Installing a package is as easy as clicking the Install button. The editor provides a list of "featured" packages along with a search functionality that pulls from the main package registry.

If you want to do this via the command-line, Atom provides a CLI for it called apm (Atom Package Manager) that allows you to install any package with the following command:

apm install <package name>

So installing the autocomplete package would look like this:


Currently, the number of packages available is small, but that's to be expected at this stage.


You'll be able to find great packages though for things like:

And many more. I can't imagine it'll be long before GitHub recruits all of the Sublime package creators to port their work over. In fact, there's already documentation showing how you can convert your TextMate Bundle over to Atom. Since many TextMate Bundles are compatible with Sublime, it seems conceivable that some Sublime packages may be able to be converted over, but don't hold me to that since I haven't tested it out myself.

This is also a good opportunity for contributors to jump in and offer up new packages. While Atom has most of the basics, it's missing some important ones, like linters and syntax highlighters. That's a void that needs to be filled and I can imagine it happening in short order.

Key bindings are also customizable using the local ~/.atom/keymap.cson. You can open this file manually or by going to the Atom > Open Your Keymap menu option. Opening the file will show you some examples of how to edit the key bindings.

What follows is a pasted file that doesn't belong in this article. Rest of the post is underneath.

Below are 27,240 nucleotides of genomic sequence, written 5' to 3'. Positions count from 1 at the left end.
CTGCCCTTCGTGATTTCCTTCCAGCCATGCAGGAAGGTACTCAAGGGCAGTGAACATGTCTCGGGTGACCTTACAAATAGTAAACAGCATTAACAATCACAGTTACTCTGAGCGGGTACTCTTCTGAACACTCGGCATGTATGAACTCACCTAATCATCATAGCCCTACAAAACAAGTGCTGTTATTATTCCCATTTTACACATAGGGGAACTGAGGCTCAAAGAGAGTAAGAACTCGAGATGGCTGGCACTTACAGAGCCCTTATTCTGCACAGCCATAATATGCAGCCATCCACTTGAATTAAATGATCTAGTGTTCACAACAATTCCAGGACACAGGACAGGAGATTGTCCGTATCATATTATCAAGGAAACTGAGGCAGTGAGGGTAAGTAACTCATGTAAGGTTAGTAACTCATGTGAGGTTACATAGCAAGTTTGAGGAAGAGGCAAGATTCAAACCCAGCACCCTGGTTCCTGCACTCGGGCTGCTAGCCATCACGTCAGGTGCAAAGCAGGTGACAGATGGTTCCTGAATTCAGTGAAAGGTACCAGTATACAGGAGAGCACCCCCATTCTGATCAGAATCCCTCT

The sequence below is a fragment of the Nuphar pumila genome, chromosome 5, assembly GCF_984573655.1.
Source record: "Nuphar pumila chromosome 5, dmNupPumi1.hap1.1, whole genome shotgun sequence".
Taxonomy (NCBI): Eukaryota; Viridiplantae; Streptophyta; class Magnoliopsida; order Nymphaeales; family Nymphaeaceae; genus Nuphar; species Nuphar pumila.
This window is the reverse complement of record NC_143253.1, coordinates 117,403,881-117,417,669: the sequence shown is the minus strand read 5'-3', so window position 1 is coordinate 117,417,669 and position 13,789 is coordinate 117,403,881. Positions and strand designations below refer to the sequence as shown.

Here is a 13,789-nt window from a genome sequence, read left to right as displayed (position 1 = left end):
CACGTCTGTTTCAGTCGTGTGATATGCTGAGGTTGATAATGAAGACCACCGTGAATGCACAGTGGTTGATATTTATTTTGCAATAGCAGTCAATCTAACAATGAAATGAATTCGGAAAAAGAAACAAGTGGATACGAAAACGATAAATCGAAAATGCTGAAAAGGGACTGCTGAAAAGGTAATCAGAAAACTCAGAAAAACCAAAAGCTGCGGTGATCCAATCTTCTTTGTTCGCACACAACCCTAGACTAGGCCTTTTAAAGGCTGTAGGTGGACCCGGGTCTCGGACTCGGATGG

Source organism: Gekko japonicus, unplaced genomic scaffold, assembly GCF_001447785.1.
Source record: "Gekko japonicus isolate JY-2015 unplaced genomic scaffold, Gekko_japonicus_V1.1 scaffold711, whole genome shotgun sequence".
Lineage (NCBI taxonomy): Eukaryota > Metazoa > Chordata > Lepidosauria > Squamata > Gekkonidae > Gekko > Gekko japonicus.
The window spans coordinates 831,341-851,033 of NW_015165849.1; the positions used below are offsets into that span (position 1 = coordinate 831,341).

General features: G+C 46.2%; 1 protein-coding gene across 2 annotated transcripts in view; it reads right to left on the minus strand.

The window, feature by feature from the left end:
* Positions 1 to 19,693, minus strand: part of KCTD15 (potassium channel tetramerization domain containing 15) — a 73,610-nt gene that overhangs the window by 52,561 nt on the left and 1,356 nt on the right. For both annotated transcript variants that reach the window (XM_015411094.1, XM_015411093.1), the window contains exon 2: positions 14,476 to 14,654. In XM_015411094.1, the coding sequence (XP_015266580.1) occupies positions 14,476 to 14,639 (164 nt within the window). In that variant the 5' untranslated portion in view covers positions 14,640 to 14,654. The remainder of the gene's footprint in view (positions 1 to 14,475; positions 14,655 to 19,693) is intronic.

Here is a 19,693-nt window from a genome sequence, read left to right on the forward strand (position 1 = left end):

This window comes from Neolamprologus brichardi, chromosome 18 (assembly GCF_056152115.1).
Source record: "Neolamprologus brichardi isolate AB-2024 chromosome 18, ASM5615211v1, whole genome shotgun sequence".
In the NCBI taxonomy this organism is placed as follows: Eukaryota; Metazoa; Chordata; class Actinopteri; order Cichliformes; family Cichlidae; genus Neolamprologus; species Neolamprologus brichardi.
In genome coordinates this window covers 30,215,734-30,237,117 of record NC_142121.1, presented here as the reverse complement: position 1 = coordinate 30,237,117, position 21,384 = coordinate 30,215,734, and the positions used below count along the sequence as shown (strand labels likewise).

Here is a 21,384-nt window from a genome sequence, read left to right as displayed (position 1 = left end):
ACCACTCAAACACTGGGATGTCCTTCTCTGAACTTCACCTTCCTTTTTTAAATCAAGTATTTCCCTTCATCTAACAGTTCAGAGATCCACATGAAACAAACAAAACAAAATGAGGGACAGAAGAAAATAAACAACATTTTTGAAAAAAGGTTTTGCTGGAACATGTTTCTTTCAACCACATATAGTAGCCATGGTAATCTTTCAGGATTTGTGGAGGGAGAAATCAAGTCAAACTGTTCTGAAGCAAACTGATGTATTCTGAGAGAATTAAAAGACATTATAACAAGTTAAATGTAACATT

The one key binding you'll need to remember is Command-Shift-P, which pops up the command palette and displays all of the possible key bindings with associated functionality.


The Getting Started guide offers you some basic guidance on how to use Atom and is worth the read. But just know that the project site is a bit sparse on documentation right now, so some of the editor's capabilities you'll have to learn by trial and error.

Stacking Up Against Other Editors

Many of you are probably asking how it stacks up against your favorite editor. Since Sublime is my personal choice, I can say that Atom is a fairly decent beta product, but not something I'd switch to immediately. Sublime's built-in functionality plus extensive package ecosystem makes it a very mature editor to work with.

Having said that, Atom is backed by GitHub and that holds a ton of weight. There's major geek cred there and I'm pretty confident we're going to see a major run on new packages, especially considering the extensibility that Atom provides via Chromium and Node.

For now, GitHub is offering Atom free during the beta period, giving developers a chance to tinker with it and get their hands dirty. If they can keep pricing competitive and rapidly build up the package ecosystem, I think Atom will end up being my new editor of choice.